# Is there such a thing as composition of two Gaussian Processes?

I have a very basic understanding of Gaussian Processes. From what I understand, a Guassian process for a set $$X$$, is the assignment of a Gaussian distribution to every element of the set. This is meant to expand the idea of a function to the case where we don't have total information about a function.

Two functions, $$f$$ and $$g$$, have a natural notion of composition $$f \cdot g$$, ie just function composition. If Gaussian Processes are approximations to functions, is there a notion of composition of two Gaussian Processes? Given two Gaussian Processes, $$\mathcal{G}_f, \mathcal{G}_g$$, how is the composition defined $$\mathcal{G}_f \cdot \mathcal{G}_g$$?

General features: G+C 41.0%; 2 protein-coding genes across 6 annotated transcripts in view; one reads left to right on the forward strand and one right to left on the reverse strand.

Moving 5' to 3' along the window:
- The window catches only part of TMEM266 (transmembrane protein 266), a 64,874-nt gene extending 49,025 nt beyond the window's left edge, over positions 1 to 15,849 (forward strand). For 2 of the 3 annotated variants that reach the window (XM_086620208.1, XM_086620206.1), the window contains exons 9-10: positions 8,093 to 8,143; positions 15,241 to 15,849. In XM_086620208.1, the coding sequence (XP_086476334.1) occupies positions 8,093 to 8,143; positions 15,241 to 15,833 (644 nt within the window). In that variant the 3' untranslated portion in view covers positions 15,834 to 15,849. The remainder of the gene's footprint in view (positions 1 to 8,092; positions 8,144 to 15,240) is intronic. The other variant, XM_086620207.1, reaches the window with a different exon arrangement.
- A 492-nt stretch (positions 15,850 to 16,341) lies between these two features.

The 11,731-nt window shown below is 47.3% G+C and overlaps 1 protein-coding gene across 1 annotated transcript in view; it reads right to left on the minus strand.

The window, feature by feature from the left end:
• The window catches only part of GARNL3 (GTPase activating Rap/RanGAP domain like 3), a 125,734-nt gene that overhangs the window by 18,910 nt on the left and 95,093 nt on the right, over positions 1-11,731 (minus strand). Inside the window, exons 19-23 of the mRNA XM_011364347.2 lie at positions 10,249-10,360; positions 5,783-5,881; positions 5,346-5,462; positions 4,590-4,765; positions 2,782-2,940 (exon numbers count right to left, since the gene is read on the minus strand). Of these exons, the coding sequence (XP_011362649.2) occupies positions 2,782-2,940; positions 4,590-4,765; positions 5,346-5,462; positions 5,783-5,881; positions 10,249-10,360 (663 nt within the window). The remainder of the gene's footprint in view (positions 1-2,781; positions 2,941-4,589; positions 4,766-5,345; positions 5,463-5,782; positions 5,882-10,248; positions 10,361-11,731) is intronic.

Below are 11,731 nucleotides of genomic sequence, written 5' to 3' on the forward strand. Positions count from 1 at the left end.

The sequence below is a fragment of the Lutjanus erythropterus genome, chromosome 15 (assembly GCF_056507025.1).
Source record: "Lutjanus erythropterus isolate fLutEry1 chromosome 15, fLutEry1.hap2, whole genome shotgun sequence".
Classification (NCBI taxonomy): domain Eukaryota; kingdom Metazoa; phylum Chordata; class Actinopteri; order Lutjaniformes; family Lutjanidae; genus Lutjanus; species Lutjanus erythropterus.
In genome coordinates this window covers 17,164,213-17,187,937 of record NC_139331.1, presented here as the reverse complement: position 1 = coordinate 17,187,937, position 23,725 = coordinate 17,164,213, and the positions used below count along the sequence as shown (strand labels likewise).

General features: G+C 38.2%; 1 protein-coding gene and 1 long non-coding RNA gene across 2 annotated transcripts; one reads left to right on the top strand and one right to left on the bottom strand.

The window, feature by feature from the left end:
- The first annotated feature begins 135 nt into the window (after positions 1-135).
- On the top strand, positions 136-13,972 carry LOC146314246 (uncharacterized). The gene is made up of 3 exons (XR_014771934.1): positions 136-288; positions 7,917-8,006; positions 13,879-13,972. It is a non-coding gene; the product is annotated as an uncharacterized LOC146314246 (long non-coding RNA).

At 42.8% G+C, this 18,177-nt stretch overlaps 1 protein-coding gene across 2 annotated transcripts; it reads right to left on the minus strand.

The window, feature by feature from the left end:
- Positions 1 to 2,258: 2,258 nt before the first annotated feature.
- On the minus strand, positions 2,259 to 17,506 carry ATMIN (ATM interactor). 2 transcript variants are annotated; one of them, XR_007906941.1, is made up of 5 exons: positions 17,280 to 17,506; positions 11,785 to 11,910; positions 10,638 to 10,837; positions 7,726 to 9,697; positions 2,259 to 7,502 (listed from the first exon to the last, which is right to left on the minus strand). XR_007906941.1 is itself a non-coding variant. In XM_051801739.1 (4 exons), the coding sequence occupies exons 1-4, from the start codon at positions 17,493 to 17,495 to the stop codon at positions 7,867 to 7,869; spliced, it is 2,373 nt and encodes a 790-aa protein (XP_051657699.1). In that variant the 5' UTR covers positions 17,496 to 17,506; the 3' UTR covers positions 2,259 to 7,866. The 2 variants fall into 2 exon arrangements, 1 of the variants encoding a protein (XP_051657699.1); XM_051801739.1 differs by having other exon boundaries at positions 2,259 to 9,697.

Typically, I guess the way a composition $$f \circ g$$ would be defined is, if both functions are defined on $$\mathbb R$$, then $$f \circ g(x) \equiv f(g(x))$$.
$$f \sim \mathcal N(0, \Sigma_f(g(x)))$$ $$g \sim \mathcal N(0, \Sigma_g(x))$$
Given that the covariance matrix of $$f$$ depends on the values $$g$$, I do not think that there exists any nice closed form descriptions of this process, although a literature search for deep GPs might prove me wrong.